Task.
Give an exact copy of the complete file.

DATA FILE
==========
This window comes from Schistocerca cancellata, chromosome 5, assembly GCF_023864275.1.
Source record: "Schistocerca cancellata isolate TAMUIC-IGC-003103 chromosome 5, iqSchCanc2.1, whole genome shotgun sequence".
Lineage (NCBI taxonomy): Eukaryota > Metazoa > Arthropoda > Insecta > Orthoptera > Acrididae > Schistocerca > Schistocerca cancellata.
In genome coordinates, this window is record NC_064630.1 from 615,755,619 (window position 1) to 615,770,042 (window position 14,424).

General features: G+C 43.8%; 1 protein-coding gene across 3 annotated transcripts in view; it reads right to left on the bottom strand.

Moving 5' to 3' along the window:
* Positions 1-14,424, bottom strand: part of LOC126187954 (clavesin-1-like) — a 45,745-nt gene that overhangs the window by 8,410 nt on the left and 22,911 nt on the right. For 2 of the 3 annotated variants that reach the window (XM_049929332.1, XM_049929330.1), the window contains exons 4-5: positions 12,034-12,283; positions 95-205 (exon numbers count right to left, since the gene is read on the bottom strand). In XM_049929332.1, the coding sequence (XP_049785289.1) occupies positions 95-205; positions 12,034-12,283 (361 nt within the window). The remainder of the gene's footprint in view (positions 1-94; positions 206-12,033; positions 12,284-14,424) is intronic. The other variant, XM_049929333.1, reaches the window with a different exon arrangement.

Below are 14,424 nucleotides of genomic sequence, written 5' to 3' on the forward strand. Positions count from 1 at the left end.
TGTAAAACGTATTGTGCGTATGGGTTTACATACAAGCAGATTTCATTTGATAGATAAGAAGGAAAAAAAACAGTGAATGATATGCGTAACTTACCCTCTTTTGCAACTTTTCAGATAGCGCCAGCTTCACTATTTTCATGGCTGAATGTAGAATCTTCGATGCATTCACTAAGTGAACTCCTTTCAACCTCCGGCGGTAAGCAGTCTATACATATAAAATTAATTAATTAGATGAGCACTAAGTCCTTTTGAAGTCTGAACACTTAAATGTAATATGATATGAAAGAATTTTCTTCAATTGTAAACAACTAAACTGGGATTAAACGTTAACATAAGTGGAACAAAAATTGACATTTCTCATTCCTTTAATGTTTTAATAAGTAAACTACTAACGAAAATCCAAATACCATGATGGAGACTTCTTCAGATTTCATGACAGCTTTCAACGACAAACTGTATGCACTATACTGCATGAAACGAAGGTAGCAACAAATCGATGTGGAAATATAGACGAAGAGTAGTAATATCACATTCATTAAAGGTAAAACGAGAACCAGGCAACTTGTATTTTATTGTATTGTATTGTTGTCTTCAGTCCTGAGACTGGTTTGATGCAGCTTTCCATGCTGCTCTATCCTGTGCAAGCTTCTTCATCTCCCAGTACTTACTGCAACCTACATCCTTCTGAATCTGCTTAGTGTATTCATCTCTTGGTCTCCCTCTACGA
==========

This window comes from Schistocerca cancellata, chromosome 5, assembly GCF_023864275.1.
Source record: "Schistocerca cancellata isolate TAMUIC-IGC-003103 chromosome 5, iqSchCanc2.1, whole genome shotgun sequence".
Lineage (NCBI taxonomy): Eukaryota > Metazoa > Arthropoda > Insecta > Orthoptera > Acrididae > Schistocerca > Schistocerca cancellata.
In genome coordinates, this window is record NC_064630.1 from 615,755,619 (window position 1) to 615,770,042 (window position 14,424).

General features: G+C 43.8%; 1 protein-coding gene across 3 annotated transcripts in view; it reads right to left on the bottom strand.

Moving 5' to 3' along the window:
* Positions 1-14,424, bottom strand: part of LOC126187954 (clavesin-1-like) — a 45,745-nt gene that overhangs the window by 8,410 nt on the left and 22,911 nt on the right. For 2 of the 3 annotated variants that reach the window (XM_049929332.1, XM_049929330.1), the window contains exons 4-5: positions 12,034-12,283; positions 95-205 (exon numbers count right to left, since the gene is read on the bottom strand). In XM_049929332.1, the coding sequence (XP_049785289.1) occupies positions 95-205; positions 12,034-12,283 (361 nt within the window). The remainder of the gene's footprint in view (positions 1-94; positions 206-12,033; positions 12,284-14,424) is intronic. The other variant, XM_049929333.1, reaches the window with a different exon arrangement.

Below are 14,424 nucleotides of genomic sequence, written 5' to 3' on the forward strand. Positions count from 1 at the left end.
TGTAAAACGTATTGTGCGTATGGGTTTACATACAAGCAGATTTCATTTGATAGATAAGAAGGAAAAAAAACAGTGAATGATATGCGTAACTTACCCTCTTTTGCAACTTTTCAGATAGCGCCAGCTTCACTATTTTCATGGCTGAATGTAGAATCTTCGATGCATTCACTAAGTGAACTCCTTTCAACCTCCGGCGGTAAGCAGTCTATACATATAAAATTAATTAATTAGATGAGCACTAAGTCCTTTTGAAGTCTGAACACTTAAATGTAATATGATATGAAAGAATTTTCTTCAATTGTAAACAACTAAACTGGGATTAAACGTTAACATAAGTGGAACAAAAATTGACATTTCTCATTCCTTTAATGTTTTAATAAGTAAACTACTAACGAAAATCCAAATACCATGATGGAGACTTCTTCAGATTTCATGACAGCTTTCAACGACAAACTGTATGCACTATACTGCATGAAACGAAGGTAGCAACAAATCGATGTGGAAATATAGACGAAGAGTAGTAATATCACATTCATTAAAGGTAAAACGAGAACCAGGCAACTTGTATTTTATTGTATTGTATTGTTGTCTTCAGTCCTGAGACTGGTTTGATGCAGCTTTCCATGCTGCTCTATCCTGTGCAAGCTTCTTCATCTCCCAGTACTTACTGCAACCTACATCCTTCTGAATCTGCTTAGTGTATTCATCTCTTGGTCTCCCTCTACGA